THE changing mix of motor finance products is moving further and further towards leasing as previously dominant PCP starts to fade.

paul harrison

Analysis of the market, by Paul Harrison of (left), suggests that not only are the finance trends shifting towards leasing, but the requirements of both consumers and businesses are changing as a reaction to the pandemic.

Speaking at the BVRLA webinar on Mobility Solutions, Harrison – the company’s head of strategic partnerships – points out that FLA figures for PCP purchases of cars was down from 79.5% in 2019 to 75.5% in 2020, while the FLA had seen PCH rise from 11.6% to 13.1% over the same period. Other secured forms of lending, such as HP, had also increased in popularity from 8.8% in 2019 to 11.4% in 2020.

“Turning to the BVRLA’s figures,” continues Harrison, “PCH has been steadily increasing for the last five years and new PCH contracts were double those of BCH in 2020, leaving the broker car fleet on PCH at a record high.” Expectations were for a minimum 6% growth during 2021.

It’s a gradual shift rather than an aggressive trend, but all the data shows that leasing is supplanting PCP as a method of car acquisition.

Putting the success of brokers to weather the COVID-19 storm down to the digitally centric nature of their business, he says that consumers have been able to research leasing offers and transact online for years.

“This has sheltered the industry from the lockdowns that have massively impacted the more showroom-orientated finance products.”

Leasing and electrification go hand-in-hand

Harrison also points out that leasing has enabled both consumers and businesses to assess new technology at arm’s length without being lumbered with outdated or unwanted technology a few years down the line.

“We are seeing major growth in the EV market, with Battery Electric Vehicles (BEVs) accounting for 6.6% of the new car market last year yet forecasted to exceed 20% of total demand seen on by the end of 2021,” continues Harrison.

“And a crucial connection must be drawn between the rise of BEVs and leasing, as the structure of the leasing allows consumers to trial new technologies without high upfront payments or long-term ownership commitments.”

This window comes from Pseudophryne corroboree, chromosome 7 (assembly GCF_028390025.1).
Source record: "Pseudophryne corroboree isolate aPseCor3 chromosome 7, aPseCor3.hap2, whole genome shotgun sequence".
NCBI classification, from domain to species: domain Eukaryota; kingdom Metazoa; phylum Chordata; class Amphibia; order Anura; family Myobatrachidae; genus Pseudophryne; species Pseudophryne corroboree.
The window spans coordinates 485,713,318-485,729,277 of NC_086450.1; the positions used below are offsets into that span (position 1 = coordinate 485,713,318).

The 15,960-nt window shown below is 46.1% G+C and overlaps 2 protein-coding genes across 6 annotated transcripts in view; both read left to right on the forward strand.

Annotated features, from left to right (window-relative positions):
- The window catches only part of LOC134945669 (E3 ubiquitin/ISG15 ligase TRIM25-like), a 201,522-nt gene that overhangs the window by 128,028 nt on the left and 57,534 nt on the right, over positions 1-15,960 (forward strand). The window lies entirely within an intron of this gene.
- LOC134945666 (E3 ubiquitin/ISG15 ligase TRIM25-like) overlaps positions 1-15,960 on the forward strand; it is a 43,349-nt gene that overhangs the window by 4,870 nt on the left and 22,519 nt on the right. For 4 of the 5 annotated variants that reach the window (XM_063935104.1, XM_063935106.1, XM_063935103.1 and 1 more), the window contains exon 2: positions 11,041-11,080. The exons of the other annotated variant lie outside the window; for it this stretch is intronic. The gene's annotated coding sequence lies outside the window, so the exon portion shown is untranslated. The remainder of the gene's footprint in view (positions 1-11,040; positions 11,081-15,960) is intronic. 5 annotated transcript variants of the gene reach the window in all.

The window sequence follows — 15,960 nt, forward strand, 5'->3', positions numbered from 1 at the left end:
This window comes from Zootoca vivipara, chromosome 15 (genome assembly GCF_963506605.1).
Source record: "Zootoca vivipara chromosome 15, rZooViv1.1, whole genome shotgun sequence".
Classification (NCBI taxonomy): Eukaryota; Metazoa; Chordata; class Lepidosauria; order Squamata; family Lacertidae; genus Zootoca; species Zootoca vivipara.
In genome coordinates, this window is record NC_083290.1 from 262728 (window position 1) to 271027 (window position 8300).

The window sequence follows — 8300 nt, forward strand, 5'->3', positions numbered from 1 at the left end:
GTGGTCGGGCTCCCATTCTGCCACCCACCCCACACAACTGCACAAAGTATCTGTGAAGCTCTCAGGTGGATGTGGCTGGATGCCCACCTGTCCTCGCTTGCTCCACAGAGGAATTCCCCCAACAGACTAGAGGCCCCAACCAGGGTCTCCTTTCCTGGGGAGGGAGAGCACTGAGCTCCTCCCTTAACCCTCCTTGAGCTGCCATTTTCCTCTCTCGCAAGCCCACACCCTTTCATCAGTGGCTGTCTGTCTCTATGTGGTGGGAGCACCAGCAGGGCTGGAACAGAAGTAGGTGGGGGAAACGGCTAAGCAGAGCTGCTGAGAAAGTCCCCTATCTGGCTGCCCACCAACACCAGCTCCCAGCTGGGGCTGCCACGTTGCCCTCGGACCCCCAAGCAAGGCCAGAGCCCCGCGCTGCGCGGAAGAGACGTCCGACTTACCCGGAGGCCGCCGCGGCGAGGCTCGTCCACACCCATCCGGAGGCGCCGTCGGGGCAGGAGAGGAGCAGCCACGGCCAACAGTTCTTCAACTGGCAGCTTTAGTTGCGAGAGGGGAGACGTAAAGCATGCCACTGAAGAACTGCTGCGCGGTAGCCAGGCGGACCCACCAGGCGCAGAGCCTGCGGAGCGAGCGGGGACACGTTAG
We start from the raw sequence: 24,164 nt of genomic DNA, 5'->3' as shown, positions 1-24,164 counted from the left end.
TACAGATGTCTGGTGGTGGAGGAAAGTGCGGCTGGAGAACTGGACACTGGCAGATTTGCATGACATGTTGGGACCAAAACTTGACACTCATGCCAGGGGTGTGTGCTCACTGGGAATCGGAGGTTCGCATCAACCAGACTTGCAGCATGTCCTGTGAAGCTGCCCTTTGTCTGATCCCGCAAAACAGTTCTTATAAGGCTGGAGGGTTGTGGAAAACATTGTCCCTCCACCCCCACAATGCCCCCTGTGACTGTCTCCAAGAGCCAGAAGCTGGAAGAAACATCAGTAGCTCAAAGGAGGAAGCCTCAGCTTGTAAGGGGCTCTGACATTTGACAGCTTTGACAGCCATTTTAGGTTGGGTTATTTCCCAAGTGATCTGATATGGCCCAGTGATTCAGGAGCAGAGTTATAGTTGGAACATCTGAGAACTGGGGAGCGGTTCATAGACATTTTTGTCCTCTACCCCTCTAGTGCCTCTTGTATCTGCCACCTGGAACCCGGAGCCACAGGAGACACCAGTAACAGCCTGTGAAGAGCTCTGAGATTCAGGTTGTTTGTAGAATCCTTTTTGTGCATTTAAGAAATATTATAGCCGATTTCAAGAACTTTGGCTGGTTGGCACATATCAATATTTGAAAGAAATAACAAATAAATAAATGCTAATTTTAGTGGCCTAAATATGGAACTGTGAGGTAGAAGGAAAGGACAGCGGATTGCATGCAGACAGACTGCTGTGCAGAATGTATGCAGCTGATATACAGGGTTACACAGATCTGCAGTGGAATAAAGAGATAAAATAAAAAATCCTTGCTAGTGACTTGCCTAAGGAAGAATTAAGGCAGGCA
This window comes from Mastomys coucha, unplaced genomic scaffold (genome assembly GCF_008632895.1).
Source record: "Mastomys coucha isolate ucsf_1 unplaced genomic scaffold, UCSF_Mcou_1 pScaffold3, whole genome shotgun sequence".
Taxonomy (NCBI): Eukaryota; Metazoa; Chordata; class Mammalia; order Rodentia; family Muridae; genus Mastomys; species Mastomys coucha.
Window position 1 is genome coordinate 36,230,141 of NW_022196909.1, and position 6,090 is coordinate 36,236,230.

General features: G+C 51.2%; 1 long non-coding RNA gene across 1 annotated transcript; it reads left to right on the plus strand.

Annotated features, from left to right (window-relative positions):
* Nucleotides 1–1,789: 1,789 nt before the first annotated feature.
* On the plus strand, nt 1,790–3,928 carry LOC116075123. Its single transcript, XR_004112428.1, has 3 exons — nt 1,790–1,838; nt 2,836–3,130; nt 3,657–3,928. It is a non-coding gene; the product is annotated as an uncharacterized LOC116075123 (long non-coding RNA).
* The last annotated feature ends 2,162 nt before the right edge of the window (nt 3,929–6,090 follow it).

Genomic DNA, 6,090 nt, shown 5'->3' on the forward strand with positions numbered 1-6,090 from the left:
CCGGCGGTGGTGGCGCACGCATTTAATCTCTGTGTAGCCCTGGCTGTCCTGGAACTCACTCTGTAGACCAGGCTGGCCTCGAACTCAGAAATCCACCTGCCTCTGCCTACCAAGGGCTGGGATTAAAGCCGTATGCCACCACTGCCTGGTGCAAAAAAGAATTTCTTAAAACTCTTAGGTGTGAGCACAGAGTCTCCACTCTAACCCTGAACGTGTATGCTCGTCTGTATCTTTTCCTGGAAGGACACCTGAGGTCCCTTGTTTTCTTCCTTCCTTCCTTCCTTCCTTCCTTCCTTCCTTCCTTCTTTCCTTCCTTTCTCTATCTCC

Leasing in numbers

  • 6.6% – the volume of BEVs on the new car market 2020
  • 20% – total demand expected on by end 2021
  • 172,000 – total BVRLA Broker fleet of cars on PCH in 2020
  • 10,000 miles – average mileage allowance 2019
  • 8000 miles – average mileage allowance 2021
  • 63% – petrol sales enquiries
  • 19% – diesel sales enquiries
  • 18% – Alternative Fuel Vehicle enquiries


Pandemic changes leasing terms

The attitude to leasing terms has changed, too, reckons Harrison, whose leasing aggregator site was responsible for 15,000 leasing deals last year.

Whereas pre-pandemic consumers and businesses were happy with nine months in advance and a 24 month term, this has changed in 2021 to six up front and a doubling of the lease period to 48 months. Meanwhile the miles requested has moved from 10,000 per annum to 8000 miles per annum “and the trend is going lower towards 5000” he adds.

What hasn’t changed, however, is the average spend which is between £200-£300 a month, suggesting customers are flexing parameters to keep monthly rentals at a manageable level.

“Perhaps they are trying to be financially prudent and keep a lid on costs,” suggests Harrison.

What’s clear, though, is the direction of travel is towards a sustained shift to the rental model, with consumers paying to use an asset then hand it back at the end of the term; and, secondly, that the growth in leasing is going hand-in-hand with the growth of BEVs – with leasing outperforming the market.

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